I just returned from a two-week trip to Portugal and Spain. I know, lucky me! One of my favorite things about traveling is getting to appreciate all the history, architecture, art, crafts, culture, and food of a country or region.
It’s funny, isn’t it, that when we travel–unless we are swimming in the ocean or hiking in the woods–we are often to be found exploring art museums, taking selfies next to famous sculptures, admiring centuries-old cathedrals and castles, listening to music in local pubs, etc. We stand in line for hours for a glimpse of the Mona Lisa or a chance to climb the Eiffel Tower. We plunk down our hard-earned cash to see a Broadway play or attend an opera in Milan. We make pilgrimages to the places where great writers once lived or worked. In other words, even on vacation, we seek out art. And through art, we understand the cultures we are exploring and the people we are meeting and even the food we are eating.
And then we bring that art home. We bring it home on t-shirts and coasters and postcards and coffee mugs. We bring it home in books and CDs and on our camera rolls. We show it off to everyone who asks what we bought on the trip. We show them jewelry we purchased from an artisan’s stand near the beach, and a watercolor we picked up from an artist who had set up her easel in a town square, and a piece of hand-blown glass from the factory tour we took that afternoon.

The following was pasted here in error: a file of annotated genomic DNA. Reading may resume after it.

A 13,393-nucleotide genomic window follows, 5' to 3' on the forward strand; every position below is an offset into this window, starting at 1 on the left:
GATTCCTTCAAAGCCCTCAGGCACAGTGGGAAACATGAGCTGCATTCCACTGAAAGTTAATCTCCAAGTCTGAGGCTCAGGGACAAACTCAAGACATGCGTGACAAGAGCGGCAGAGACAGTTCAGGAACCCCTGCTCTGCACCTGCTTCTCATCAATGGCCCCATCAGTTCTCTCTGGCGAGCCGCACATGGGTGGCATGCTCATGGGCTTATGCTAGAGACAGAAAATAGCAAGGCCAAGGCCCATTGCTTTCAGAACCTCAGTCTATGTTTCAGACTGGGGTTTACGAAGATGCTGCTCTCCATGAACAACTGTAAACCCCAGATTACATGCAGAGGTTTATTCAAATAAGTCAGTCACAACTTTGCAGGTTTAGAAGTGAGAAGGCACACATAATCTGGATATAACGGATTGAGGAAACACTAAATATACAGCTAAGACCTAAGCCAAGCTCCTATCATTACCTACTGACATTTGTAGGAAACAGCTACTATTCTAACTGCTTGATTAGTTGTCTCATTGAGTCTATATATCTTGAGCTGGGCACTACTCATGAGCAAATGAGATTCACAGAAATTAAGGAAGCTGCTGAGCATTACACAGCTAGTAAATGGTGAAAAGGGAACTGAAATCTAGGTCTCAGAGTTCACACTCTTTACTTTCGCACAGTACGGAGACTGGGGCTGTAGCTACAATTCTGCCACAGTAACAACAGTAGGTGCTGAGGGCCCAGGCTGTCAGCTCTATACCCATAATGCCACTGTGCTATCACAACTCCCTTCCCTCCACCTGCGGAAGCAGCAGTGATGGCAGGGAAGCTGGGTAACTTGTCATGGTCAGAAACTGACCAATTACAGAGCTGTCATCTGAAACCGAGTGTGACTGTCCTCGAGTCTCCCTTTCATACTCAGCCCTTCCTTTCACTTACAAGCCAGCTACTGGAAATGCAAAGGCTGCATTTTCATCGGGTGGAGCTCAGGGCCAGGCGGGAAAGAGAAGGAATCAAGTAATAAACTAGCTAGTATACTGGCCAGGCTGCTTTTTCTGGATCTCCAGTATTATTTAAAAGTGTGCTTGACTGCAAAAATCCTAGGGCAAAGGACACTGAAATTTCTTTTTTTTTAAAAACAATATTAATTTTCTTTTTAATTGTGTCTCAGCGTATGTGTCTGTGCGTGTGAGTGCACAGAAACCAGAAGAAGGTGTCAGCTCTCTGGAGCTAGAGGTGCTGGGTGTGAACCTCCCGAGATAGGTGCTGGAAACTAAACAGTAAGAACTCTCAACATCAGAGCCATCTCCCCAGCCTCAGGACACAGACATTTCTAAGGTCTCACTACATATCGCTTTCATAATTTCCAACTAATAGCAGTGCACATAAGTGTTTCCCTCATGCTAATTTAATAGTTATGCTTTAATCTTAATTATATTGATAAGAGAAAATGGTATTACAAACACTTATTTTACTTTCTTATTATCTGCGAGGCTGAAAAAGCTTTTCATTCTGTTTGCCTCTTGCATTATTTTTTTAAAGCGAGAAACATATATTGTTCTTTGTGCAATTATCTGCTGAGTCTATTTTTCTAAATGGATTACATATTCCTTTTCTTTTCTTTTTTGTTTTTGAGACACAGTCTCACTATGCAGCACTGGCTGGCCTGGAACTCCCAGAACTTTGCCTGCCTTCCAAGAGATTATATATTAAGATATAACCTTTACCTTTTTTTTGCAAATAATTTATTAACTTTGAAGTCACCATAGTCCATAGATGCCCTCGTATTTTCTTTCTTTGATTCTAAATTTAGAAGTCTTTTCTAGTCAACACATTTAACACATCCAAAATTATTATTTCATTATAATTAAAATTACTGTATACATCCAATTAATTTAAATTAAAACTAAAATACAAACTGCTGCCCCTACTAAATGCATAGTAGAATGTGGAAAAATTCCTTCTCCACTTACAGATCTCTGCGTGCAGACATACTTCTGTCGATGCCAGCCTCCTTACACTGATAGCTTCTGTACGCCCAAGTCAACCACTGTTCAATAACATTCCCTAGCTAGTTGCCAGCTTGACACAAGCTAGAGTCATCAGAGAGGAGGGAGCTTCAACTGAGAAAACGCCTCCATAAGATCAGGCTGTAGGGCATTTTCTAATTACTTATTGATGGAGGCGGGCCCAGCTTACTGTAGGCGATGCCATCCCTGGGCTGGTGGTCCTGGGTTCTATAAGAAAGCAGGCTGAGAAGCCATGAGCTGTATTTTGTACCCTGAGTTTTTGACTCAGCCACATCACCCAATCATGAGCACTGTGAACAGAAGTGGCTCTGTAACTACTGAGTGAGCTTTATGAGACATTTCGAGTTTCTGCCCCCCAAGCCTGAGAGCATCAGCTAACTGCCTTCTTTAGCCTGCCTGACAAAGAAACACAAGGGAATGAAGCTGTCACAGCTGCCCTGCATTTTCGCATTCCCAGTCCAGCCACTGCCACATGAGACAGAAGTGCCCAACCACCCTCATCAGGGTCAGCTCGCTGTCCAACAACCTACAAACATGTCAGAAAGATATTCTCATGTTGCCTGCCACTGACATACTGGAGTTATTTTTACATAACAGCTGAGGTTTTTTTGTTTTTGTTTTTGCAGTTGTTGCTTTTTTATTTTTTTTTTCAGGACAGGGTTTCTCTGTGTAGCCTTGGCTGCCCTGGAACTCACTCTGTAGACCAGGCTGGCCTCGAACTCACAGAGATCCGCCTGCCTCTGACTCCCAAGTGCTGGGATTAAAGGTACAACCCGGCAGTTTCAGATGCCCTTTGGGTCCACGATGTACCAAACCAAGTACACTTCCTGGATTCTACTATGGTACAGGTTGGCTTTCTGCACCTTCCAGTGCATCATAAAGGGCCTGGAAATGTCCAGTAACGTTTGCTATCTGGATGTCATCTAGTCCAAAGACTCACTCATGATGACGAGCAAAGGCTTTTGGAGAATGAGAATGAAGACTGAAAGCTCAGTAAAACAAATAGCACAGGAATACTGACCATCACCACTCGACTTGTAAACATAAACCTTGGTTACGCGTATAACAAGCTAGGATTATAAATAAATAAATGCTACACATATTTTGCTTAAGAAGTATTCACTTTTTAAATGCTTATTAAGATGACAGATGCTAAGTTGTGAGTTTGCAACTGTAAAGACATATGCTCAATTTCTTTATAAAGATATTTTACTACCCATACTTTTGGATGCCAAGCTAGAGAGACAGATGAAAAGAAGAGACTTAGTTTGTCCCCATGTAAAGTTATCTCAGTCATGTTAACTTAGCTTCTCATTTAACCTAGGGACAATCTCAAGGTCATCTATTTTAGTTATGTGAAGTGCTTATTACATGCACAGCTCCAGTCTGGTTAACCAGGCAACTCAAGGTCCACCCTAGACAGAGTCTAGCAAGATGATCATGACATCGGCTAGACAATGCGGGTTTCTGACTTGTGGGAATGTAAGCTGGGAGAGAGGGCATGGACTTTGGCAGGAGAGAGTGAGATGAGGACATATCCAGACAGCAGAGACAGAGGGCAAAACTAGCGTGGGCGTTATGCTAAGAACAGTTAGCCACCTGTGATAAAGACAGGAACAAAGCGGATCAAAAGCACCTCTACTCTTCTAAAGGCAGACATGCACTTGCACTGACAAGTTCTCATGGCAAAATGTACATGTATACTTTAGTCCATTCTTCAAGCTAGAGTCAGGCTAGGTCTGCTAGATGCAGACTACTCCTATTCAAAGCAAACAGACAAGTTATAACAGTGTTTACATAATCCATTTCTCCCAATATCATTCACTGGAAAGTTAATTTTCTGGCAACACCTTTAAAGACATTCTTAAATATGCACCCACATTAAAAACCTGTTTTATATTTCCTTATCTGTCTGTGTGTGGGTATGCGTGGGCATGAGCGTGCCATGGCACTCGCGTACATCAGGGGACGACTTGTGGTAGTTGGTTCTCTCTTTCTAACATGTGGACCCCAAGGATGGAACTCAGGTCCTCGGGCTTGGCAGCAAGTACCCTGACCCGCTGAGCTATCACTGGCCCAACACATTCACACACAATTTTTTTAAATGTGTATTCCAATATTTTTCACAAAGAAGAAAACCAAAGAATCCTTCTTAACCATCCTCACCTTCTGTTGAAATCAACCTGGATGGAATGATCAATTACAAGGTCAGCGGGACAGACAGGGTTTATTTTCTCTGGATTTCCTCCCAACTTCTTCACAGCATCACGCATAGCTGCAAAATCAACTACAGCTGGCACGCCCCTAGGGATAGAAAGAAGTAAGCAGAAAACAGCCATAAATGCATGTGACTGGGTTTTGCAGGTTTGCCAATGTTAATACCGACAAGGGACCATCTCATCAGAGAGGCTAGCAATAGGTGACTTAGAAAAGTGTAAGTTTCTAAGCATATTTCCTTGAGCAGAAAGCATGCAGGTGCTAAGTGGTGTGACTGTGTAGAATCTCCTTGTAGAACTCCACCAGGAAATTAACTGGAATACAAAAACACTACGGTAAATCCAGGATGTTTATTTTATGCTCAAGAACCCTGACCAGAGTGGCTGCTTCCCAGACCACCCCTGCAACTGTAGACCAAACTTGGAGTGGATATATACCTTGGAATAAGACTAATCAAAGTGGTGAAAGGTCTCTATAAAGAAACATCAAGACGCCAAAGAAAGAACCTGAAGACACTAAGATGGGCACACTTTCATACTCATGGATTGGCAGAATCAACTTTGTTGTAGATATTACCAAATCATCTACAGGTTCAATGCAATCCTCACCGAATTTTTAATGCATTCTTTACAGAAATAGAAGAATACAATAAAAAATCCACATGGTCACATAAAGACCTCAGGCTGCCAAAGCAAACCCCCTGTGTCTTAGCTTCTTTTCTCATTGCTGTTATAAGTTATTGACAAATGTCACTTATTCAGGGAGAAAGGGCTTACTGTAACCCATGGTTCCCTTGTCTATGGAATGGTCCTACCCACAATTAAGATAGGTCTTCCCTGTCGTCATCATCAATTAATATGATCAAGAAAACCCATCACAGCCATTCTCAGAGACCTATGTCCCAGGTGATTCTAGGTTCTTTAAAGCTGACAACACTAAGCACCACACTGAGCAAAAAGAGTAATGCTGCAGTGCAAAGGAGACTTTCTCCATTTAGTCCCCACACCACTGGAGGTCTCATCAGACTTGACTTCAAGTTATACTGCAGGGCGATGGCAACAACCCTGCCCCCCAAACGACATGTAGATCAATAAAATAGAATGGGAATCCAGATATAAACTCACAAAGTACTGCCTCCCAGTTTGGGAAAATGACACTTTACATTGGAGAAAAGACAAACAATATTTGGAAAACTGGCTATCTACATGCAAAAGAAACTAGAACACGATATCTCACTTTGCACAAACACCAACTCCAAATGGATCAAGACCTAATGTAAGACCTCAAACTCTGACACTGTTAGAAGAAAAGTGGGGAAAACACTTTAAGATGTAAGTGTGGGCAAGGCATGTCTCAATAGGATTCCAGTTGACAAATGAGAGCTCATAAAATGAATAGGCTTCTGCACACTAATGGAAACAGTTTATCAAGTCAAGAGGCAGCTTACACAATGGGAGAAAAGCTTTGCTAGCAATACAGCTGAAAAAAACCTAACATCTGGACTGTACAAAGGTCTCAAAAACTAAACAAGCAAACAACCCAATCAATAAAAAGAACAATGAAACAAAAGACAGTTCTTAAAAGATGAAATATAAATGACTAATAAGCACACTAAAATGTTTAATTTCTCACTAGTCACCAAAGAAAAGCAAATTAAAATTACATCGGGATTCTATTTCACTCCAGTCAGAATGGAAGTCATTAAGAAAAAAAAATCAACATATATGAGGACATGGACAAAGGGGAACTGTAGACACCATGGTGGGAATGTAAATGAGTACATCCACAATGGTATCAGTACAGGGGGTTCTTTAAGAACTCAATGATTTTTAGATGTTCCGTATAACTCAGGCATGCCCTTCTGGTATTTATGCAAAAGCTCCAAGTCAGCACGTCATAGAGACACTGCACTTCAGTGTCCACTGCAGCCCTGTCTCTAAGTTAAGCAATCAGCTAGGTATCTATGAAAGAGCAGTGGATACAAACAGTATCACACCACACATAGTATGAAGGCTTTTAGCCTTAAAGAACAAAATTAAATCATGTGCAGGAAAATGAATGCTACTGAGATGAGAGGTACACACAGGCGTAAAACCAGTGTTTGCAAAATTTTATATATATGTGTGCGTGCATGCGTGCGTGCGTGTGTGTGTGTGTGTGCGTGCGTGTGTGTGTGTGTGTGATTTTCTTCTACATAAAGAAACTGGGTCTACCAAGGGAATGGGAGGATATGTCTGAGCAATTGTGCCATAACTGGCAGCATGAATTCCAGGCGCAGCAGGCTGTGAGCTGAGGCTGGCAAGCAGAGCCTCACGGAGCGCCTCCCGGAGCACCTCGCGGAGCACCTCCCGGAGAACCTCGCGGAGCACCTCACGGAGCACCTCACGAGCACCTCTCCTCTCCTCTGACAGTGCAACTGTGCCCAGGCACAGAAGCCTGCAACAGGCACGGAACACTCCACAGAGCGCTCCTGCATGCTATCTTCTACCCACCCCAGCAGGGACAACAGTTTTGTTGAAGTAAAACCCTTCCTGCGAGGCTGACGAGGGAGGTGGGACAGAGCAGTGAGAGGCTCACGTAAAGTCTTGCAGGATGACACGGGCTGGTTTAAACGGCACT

And we bring the art home in our stories. We talk about the dramatic looks on the faces of the Flamenco dancers, and tell a story about a performance artist who posed as a statue and fooled us till we walked right up to him, and we joke about a poet who could make up funny poems on the spot in that café by the fountain. We retell the stories we heard about how the great architect Gaudi died penniless in a tram accident and how Hemingway and F. Scott Fitzgerald first met at a bar in Paris. Somehow, we know people will be interested to hear about the ups and downs in the lives of the artists we all adore. Somehow we know these stories will not bore them.
So once again, I’m pointing out that none of us can escape art. Nor do we want to. We plan our vacations to include the great works of art, or we stumble across great art in little back-alley shops or on the street corner, and we are delighted.
I say it often in this blog, but it can’t be said enough . . . art matters. And though the respect paid to artists varies greatly by country, one thing is consistent: every country, every region, every city uses its art to attract visitors and to say, “See this art? This is us. This is who we are. Come be one with us.”